Neuromorphic Computing

The field of artificial intelligence (AI) is set to have profound effect on our lives with a growing list of applications spanning business, automation, finance, health, transportation and many more.  The ability to recognise faces, objects, speech and underlying patterns through machine learning is currently achieved using a conventional von-Neumann computing architecture where the logic and memory elements are functionally and physically separated.

The vast data sets used for machine learning, combined with the physical separation of computation and memory, results in AI processors which are highly demanding in terms of energy consumption. Dedicated AI tasks can consume more than 10 kW, compared to the human brain running at around 20W.

For environmental and practical reasons, there is a pressing need to realise AI computation using dedicated hardware and architectures which are inspired by the brain. In the brain, computation and memory are tightly interwoven, and this points the way to how significant energy savings can be achieved in dedicated processors. Brain-inspired, neuromorphic computing aims to address the growing computational complexity and power consumption in modern von-Neumann architectures.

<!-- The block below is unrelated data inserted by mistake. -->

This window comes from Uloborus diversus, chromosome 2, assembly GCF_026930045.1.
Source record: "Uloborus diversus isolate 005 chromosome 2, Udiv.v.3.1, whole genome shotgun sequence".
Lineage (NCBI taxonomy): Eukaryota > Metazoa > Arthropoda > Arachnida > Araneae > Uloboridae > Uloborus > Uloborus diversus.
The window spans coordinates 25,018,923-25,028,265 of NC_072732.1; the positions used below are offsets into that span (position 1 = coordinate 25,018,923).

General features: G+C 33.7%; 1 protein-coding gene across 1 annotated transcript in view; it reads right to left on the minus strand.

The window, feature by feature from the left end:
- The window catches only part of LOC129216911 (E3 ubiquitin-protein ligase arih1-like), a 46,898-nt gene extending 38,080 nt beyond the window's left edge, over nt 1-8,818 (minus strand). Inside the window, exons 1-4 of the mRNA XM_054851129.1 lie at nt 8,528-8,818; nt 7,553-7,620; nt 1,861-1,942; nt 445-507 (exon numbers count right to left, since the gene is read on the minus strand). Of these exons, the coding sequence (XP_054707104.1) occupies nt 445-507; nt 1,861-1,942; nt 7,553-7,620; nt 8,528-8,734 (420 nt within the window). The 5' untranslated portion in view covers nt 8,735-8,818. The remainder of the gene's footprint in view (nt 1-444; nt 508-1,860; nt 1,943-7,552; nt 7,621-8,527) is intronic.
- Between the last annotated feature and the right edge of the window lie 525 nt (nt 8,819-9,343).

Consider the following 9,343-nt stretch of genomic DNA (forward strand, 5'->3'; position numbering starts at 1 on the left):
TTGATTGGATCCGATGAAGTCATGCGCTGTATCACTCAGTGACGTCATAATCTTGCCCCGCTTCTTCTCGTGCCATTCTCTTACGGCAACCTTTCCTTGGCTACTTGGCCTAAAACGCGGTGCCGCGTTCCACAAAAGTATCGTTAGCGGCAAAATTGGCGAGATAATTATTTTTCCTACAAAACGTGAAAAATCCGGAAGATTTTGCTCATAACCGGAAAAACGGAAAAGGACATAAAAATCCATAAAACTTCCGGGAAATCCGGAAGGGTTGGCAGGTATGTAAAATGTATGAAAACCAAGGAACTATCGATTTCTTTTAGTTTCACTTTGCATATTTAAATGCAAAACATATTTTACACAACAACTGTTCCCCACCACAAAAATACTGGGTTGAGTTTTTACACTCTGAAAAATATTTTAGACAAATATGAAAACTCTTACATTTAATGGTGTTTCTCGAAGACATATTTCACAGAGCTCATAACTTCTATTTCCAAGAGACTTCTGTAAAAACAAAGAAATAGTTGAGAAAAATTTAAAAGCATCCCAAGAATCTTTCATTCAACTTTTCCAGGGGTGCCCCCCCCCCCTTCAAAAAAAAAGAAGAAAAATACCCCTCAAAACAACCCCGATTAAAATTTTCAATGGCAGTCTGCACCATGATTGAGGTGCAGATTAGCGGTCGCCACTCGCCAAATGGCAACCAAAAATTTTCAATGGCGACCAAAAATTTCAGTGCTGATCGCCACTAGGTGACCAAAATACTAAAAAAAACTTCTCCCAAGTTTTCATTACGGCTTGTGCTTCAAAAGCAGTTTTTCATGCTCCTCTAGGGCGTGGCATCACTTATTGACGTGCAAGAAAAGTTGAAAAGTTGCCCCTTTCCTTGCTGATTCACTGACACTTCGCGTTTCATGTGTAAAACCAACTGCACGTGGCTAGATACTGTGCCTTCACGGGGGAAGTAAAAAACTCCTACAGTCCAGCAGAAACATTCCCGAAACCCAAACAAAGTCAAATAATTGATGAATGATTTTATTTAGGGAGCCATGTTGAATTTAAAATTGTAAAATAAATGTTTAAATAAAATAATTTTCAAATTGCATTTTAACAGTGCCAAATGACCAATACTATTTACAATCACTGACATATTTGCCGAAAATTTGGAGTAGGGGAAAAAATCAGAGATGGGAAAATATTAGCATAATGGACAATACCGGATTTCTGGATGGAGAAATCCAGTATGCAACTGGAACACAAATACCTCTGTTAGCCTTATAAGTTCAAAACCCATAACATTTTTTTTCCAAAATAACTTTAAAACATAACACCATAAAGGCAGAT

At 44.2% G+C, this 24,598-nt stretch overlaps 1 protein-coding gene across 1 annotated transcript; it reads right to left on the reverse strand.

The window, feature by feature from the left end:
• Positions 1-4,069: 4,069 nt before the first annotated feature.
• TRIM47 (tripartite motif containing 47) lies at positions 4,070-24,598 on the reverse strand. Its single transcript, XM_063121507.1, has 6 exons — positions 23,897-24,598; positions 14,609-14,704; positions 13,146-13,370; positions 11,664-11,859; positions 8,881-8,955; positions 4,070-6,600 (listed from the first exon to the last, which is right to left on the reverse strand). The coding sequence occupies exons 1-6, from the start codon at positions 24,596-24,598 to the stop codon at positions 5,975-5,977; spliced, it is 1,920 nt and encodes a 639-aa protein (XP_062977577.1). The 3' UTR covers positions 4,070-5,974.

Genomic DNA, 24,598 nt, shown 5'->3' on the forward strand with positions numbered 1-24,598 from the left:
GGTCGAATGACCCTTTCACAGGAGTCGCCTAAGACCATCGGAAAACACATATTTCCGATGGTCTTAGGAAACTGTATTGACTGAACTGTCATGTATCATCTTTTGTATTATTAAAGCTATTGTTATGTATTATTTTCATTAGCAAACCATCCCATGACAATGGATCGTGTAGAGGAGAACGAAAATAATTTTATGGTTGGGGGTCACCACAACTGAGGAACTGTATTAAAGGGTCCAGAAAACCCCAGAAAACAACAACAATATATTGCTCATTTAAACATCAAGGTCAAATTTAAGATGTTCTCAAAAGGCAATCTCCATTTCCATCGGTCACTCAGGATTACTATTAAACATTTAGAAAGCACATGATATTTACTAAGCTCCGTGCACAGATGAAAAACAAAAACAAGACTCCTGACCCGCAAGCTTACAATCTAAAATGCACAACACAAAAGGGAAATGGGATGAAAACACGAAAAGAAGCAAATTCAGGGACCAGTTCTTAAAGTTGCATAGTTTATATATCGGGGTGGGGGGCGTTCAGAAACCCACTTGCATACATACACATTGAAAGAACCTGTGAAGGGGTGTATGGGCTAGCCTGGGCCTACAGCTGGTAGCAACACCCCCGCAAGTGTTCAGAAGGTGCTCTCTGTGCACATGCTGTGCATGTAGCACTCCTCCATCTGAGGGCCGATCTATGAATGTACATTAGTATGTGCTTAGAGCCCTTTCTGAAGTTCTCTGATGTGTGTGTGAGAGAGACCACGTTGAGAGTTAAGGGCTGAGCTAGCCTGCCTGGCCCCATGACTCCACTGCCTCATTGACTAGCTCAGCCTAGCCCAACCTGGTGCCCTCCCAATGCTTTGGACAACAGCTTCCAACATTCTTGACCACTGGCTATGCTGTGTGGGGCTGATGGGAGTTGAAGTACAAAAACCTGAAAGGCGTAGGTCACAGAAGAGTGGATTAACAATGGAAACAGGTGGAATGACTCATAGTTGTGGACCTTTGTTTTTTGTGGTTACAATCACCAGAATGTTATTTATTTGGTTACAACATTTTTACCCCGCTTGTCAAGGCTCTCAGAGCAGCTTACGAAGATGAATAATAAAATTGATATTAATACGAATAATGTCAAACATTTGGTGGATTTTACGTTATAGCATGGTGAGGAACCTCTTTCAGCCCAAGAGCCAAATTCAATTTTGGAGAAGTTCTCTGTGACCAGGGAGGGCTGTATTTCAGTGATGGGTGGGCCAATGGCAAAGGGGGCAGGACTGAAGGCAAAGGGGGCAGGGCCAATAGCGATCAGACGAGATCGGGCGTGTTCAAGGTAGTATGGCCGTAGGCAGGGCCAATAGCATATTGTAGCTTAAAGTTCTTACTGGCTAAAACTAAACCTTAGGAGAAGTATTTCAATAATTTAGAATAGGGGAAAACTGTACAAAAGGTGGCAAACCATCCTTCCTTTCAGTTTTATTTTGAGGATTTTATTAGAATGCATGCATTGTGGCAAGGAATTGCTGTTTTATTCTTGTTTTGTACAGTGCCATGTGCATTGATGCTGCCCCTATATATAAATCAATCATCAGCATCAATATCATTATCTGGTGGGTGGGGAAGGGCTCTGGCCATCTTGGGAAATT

In the case of artificial neural networks (ANN), one route to energy savings is through the monolithic integration of non-volatile memory directly above the microprocessor, reducing the main component of the energy consumption which results from the intensive processor and memory interactions. If the non-volatile memory can also achieve multi-level storage, this allows for further reductions in power consumption and processor size.

An alternative AI approach is through the use of spiking neural networks (SNN), which integrate the essential role of time into the learning process. In this case, the leaning process is encoded in the spike time dependence response of the elements which represent synapses and neurons in the brain.

The Tyndall CMOS++ cluster is working on materials and devices which can function as multilevel non-volatile memory for artificial neural networks and synaptic transistors for use in spiking neural networks.